A myHT Fortress

Monday, March 29, 2010

Who Is This? -- A Homily for Palm Sunday

Matthew 21:1-11

Luke 23

In the Name of the Father and of the + Son and of the Holy Spirit. Amen.

Who is this? Jesus had raised Lazarus recently, and a big crowd was gathering to see Him. Women and children gathered along with various men, cheering, chanting, and waving palm branches of victory for Jesus as He entered the city. The minds of the faithful were filled with images from history, like Solomon’s coronation when he rode through Jerusalem on a donkey, or the rededication of the Temple on that first Chanukah, with palm branches waving. Yes, the crowd travelling with Jesus as He entered the city knew who He is, but the people of Jerusalem looked out their windows and down the streets and said, “Who is this?!”

The faithful reply: “This is the Prophet Jesus, from Nazareth of Galilee.” Not just any prophet, mind you. THE Prophet – the One spoken of by Moses. The ultimate prophet who is different than all others. This Prophet not only speaks the Word of God – He IS the Word of God!

“Who is this?” The children know! Leave it to the faith of little children. They chant, “Hosanna,” a word that means, “Save us!” These little ones know that Jesus is the Savior, and they pray that He will do just that!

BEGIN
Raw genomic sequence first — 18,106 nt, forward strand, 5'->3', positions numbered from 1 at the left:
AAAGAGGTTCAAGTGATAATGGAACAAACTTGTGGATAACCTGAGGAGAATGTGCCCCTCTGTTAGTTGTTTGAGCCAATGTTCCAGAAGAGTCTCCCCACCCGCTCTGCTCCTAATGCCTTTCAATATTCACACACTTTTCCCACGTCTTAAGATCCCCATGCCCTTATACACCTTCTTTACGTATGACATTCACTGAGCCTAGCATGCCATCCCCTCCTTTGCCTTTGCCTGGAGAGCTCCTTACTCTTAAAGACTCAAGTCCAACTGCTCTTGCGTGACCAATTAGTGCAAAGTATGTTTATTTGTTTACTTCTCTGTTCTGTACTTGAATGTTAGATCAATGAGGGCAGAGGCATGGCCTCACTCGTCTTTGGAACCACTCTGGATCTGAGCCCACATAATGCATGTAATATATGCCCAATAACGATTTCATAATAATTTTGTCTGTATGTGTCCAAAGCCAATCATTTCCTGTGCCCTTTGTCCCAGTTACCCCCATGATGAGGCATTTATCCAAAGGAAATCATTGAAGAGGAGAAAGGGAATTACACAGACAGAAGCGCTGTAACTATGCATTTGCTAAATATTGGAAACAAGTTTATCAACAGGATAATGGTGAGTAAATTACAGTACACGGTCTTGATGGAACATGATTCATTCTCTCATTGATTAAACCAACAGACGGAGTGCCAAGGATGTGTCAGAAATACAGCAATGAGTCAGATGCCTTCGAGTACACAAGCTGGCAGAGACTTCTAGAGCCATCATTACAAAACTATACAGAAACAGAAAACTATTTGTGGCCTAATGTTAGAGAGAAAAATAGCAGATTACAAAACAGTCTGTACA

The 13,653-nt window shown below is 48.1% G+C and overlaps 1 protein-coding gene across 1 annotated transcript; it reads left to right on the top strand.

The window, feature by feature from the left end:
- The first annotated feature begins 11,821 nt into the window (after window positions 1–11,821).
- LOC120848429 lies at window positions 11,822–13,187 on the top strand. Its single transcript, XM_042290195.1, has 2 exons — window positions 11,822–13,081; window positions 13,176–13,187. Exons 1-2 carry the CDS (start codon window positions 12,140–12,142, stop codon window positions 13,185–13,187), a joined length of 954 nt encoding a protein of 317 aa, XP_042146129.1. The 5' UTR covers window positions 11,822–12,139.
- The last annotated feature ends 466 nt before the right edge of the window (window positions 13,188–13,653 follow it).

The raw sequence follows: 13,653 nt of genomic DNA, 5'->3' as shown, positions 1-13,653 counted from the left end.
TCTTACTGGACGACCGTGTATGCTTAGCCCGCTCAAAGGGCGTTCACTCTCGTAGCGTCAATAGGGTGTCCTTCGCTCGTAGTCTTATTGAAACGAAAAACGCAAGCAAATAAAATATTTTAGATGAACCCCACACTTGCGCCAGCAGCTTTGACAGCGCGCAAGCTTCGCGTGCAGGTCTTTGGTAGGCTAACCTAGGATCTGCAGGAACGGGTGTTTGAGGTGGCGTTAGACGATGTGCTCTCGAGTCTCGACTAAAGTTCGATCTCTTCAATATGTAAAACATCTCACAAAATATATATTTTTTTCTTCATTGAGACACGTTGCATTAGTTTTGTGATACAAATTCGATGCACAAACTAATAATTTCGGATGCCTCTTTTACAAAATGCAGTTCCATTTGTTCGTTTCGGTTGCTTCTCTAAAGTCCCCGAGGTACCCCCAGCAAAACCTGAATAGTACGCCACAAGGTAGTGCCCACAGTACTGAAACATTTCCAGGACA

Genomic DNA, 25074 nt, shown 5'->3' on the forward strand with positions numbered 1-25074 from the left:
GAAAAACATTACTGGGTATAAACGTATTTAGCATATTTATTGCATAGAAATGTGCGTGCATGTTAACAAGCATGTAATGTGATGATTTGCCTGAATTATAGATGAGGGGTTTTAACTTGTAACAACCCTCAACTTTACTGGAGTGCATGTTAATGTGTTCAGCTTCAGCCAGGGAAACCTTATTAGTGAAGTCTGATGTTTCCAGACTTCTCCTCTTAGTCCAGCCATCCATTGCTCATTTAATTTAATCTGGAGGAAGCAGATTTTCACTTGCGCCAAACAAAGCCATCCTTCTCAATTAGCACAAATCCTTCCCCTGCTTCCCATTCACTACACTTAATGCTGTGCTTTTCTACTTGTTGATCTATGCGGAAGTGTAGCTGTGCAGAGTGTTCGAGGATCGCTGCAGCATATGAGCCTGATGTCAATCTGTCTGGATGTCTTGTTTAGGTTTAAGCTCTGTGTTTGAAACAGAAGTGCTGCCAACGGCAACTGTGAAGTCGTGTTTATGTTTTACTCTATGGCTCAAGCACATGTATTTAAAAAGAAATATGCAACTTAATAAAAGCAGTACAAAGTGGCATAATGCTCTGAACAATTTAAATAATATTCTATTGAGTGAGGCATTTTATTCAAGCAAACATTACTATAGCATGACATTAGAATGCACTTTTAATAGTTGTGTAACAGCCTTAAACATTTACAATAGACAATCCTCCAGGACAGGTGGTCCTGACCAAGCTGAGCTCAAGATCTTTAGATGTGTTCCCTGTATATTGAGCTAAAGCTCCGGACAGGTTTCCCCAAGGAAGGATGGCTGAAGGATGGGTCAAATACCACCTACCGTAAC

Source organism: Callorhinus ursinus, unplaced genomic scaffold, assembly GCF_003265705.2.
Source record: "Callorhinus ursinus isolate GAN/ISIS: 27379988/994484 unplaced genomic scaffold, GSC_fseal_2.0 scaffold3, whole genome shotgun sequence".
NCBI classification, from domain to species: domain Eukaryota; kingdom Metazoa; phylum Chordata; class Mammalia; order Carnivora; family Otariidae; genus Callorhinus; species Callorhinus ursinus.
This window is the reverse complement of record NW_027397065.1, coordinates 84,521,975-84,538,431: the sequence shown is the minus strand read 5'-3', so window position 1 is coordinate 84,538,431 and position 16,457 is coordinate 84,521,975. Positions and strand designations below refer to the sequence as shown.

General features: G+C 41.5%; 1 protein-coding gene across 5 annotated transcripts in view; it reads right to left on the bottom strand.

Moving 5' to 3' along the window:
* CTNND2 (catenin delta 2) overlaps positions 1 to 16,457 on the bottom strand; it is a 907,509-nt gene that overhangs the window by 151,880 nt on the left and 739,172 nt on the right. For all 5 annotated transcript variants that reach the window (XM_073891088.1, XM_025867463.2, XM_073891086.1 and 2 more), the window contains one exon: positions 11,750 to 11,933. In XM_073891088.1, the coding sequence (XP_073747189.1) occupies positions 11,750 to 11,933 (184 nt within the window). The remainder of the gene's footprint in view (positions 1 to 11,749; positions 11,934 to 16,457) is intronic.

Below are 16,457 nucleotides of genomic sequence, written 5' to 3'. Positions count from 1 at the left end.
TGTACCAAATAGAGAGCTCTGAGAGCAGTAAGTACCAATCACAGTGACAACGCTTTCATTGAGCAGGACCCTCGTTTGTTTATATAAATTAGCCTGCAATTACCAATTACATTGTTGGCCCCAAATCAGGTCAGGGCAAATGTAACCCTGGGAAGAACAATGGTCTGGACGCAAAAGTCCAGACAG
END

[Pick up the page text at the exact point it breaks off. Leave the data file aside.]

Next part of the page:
The question, “Who is this?” can keep popping up, all through Holy Week, and especially on Good Friday. On this Sunday of the Passion, we hear Jesus suffer through this phony trial and its false accusations, and we see Him suffer beyond human understanding. And it all stems from understandings—or misunderstandings—of who He is.

Ask Pontius Pilate this question, “Who is Jesus?” and he’s not sure what to answer. Pilate is confused. This obscure rabbi seems harmless enough, but the chief priests are so riled up! Pilate at one point even says to Jesus, “Who are you?!” Pilate has enough sense to call Jesus a “righteous man,” but is in the dark about His divinity.

Herod is not much better. He might answer, “Who is this?” with something along the lines of “a magician” or “wonder-worker.” Herod has heard all about the miracles, and wants something from a Vegas show by David Copperfield or Penn and Teller.